2009
07.26
We had planned to visit more of El Salvador, but with border crossings in and out of Honduras being tricky after the coup, taking a first-class bus straight from San Salvador to Nicaragua was our best option. Again, the comforts of first-class travel made a long journey that much better. Rachel was asleep within minutes and I could barely keep my eyes open as we passed the slums and shantytowns on the outskirts of San Salvador. Soon I was asleep too, a premature farewell to El Salvador as we spent the better part of the morning crossing the country.At the Honduras border we were briefly questioned by officers from the Division of Anti-Narcotics who showed little interest in us, but were not so easy on the local guys on the bus. Some bags were searched, questions asked, and soon we were on our way. The beauty of Honduras followed us every step of the way as we passed through wide, fertile valleys and climbed into the lush hillsides. The steep, winding road passed stone-faced mountainsides climbing higher and higher until we reached the border of Nicaragua. Though it took some time for customs to check the stack of passports, it was another hassle-free crossing and again our passports weren’t even stamped. The Honduran soldiers along the roadsides with their helmets and machine guns were some indication of the country’s troubles, as well as the long line of commercial vehicles awaiting entrance to Honduras. But in our first-class transportation we passed through easily and continued into Nicaragua.

An hour into Nicaragua at the town of Estelli, we departed the bus and continued our journey on our own. We caught a taxi to the bus station and began the two-hour trip to Matagalpa in the mountainous, coffee-growing region of Northern Nicaragua. We had been up since 4am, traveling on buses for nearly ten hours, and it felt like it was taking forever to reach Matagalpa. Yet, I felt a sense of rejuvenation as we left the hot, dusty plains and began the climb into the mountains. The climate became cooler, the mountains grew higher, and soon we had reached our destination.

Matagalpa was larger than I expected, a busy unkempt town set among beautiful mountains on either side of the Rio Grande de Matagalpa. Though unremarkable as a town, it serves as a good base for exploring nearby coffee plantations and ecolodges. Immediately noticeable was the lack of traditional clothing in Nicaragua, particularly the women who dressed in sexy outfits proudly showing their nimble figures. It was a bit of a shock seeing tight jeans and cleavage after a month of conservative clothing in Guatemala. Yet, with it came a sense of liberation that we have rarely seen in Central America.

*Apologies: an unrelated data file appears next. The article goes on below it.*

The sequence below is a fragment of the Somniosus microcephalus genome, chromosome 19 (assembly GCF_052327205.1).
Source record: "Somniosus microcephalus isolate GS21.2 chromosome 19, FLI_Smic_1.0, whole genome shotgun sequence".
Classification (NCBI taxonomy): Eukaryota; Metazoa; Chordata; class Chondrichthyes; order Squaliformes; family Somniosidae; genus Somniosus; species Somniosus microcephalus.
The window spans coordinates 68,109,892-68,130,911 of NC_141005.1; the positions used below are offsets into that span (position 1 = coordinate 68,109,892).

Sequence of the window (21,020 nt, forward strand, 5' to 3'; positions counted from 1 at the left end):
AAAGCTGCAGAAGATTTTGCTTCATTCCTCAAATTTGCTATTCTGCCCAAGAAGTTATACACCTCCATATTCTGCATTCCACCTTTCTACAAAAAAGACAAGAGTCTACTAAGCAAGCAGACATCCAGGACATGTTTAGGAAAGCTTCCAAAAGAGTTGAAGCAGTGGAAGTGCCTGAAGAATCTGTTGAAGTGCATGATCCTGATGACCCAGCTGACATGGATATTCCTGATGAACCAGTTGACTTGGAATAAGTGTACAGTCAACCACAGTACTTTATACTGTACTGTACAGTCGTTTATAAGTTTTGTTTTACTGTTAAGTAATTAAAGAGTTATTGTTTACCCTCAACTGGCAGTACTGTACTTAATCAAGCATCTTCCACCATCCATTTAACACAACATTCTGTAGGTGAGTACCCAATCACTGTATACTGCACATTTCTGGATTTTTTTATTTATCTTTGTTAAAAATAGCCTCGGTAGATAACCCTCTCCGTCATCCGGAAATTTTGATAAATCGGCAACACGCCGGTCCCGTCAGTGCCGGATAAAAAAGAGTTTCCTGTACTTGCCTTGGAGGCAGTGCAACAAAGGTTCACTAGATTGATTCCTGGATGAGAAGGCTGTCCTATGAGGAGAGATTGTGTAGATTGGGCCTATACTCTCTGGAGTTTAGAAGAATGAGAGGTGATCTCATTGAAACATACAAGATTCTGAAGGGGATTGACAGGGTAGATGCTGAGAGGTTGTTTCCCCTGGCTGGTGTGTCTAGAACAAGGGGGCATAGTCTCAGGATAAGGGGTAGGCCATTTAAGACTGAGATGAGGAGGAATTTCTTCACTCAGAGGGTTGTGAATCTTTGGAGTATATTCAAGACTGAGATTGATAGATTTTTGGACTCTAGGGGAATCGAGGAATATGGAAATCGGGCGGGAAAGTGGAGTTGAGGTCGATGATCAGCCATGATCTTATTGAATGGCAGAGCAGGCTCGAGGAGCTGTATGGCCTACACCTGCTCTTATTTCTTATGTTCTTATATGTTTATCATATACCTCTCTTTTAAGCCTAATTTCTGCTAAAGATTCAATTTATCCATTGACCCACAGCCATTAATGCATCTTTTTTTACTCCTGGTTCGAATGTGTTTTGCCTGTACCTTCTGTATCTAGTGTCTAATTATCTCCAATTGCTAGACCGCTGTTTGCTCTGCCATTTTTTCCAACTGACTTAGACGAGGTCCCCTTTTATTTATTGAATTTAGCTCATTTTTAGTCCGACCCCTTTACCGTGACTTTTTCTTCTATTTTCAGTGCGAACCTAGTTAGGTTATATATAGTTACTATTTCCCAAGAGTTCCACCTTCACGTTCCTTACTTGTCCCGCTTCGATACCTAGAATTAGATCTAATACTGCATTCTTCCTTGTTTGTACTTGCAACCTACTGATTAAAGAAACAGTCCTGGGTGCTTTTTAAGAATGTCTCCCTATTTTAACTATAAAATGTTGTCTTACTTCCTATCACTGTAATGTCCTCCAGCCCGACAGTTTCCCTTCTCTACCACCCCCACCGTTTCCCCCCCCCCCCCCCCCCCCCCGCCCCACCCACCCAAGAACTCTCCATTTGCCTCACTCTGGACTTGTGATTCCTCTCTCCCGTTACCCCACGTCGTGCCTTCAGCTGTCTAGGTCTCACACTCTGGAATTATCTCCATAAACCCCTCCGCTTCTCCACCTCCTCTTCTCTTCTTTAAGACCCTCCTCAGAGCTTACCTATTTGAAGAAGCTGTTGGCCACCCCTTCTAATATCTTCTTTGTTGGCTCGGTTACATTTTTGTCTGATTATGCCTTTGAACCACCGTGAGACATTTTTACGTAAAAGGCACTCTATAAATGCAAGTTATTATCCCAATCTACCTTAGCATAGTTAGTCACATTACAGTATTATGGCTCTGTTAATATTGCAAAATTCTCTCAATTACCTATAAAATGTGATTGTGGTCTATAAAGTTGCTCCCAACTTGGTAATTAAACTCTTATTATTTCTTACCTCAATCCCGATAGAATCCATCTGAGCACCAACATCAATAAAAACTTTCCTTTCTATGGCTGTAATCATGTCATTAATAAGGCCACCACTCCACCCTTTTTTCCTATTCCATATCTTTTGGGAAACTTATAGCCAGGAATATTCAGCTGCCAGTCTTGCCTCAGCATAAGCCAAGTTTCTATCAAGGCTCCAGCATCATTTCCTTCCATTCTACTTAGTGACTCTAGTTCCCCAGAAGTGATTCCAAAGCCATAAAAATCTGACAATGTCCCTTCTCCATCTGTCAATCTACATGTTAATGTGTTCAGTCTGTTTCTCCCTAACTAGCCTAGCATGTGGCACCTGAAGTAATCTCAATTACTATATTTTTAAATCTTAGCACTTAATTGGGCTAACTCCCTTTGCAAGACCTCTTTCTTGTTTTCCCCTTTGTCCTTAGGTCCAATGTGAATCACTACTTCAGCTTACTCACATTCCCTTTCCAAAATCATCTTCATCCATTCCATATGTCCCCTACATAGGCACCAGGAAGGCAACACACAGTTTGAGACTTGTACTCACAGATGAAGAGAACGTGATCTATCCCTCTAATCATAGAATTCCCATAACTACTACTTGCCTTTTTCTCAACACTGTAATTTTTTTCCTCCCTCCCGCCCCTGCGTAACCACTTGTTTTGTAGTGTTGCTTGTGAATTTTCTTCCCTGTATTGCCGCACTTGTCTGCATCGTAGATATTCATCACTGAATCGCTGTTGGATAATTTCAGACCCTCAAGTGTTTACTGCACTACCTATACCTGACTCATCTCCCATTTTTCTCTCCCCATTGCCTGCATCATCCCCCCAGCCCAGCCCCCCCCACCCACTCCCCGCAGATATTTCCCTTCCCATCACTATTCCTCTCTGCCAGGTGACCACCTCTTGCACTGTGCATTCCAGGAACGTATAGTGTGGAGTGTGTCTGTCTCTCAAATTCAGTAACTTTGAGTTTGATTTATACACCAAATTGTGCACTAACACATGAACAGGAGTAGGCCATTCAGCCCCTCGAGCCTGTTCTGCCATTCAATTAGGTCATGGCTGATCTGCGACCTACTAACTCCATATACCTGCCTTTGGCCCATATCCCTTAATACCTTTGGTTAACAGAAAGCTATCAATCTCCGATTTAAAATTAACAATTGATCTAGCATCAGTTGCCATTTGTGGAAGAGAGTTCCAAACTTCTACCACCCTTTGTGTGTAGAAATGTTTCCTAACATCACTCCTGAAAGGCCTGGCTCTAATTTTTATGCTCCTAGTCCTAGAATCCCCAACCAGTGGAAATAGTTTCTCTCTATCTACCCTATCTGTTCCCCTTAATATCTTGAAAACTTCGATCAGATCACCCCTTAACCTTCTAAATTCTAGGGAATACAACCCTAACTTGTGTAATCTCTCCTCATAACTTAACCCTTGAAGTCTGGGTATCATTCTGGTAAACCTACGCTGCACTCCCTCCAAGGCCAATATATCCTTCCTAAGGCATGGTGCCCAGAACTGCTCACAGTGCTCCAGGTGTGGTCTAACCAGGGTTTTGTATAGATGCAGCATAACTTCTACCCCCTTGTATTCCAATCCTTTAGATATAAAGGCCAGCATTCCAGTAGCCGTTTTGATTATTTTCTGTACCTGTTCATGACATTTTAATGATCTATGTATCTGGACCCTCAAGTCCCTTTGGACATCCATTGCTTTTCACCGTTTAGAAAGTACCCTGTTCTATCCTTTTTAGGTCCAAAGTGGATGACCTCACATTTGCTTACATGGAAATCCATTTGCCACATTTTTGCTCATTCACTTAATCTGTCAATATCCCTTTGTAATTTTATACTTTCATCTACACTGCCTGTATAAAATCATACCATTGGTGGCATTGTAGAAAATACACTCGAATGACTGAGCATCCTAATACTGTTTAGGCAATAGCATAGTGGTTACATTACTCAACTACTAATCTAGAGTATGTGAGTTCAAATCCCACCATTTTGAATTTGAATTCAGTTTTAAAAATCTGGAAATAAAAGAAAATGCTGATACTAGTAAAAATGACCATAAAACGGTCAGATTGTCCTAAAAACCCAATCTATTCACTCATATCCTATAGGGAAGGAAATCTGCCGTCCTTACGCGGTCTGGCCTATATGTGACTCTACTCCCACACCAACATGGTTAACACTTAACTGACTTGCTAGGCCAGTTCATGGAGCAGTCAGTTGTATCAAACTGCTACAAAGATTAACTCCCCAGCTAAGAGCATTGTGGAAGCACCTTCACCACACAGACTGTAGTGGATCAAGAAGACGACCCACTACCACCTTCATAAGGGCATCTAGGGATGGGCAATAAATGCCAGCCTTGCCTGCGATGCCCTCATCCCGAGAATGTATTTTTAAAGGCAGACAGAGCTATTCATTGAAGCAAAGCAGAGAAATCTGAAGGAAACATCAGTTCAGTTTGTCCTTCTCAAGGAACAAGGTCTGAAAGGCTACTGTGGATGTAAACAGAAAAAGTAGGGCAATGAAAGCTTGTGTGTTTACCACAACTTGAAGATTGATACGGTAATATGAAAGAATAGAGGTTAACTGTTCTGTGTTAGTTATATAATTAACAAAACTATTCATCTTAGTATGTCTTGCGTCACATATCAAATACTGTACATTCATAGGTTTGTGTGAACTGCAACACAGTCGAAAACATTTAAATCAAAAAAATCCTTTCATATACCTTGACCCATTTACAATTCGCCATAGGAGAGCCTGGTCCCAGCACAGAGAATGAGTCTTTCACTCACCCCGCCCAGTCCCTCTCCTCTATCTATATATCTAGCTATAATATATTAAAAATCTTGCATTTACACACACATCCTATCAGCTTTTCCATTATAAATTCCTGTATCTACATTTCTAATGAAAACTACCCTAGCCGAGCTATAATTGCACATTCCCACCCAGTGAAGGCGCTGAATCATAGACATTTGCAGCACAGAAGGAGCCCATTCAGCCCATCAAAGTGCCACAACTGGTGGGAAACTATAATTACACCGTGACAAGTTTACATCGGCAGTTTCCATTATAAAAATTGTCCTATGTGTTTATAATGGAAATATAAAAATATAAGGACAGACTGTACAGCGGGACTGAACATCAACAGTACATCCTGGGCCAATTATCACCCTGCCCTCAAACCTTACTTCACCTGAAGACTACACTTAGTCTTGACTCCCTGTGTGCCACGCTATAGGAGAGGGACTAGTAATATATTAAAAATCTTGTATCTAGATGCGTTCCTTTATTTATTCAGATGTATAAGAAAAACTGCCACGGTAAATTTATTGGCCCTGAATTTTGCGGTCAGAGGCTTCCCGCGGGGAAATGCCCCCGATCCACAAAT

There was also a newfound curiosity in the residents of a place with fewer tourists. In restaurants, on the streets, and in the buses, children could not hide their curiosity about us. As we ate dinner the first night one young boy sat sipping soda with his mom, unable to keep his back to us despite his mother’s constant urging. Along with us she could only laugh and smile, unable to keep him from turning in his seat and checking out the white-skinned strangers in the corner. His unflinching curiosity was adorable and as I patted him on the back and said “Adios amigo” as we left, I thought he just might squeal with delight.

That same charming behavior and rampant curiosity was evident again the next day as we traveled by bus up Nicaragua’s highest road to the town of Jinotega. In front of us a young boy named Charlie stood at the window for the entire ride. He watched the gorgeous scenery pass by and giggled at his sister who hid behind her seat and rose occasionally to glance at the mysterious strangers behind her, disappearing instantly in childish embarrassment when I showed the small girl her picture on my camera.

While we climbed higher and I photographed the beautiful mountains and valleys surrounding us, a young girl named Karla stood at her window behind us unable to take her eyes off the ever-changing scene on my camera’s screen. She was fascinated by my picture-taking and giggled in delight when she saw a photo of herself. The wonderful innocence and incredible curiosity of the children around us was the perfect addition to the beauty all around us as we savored our first few days in Nicaragua.


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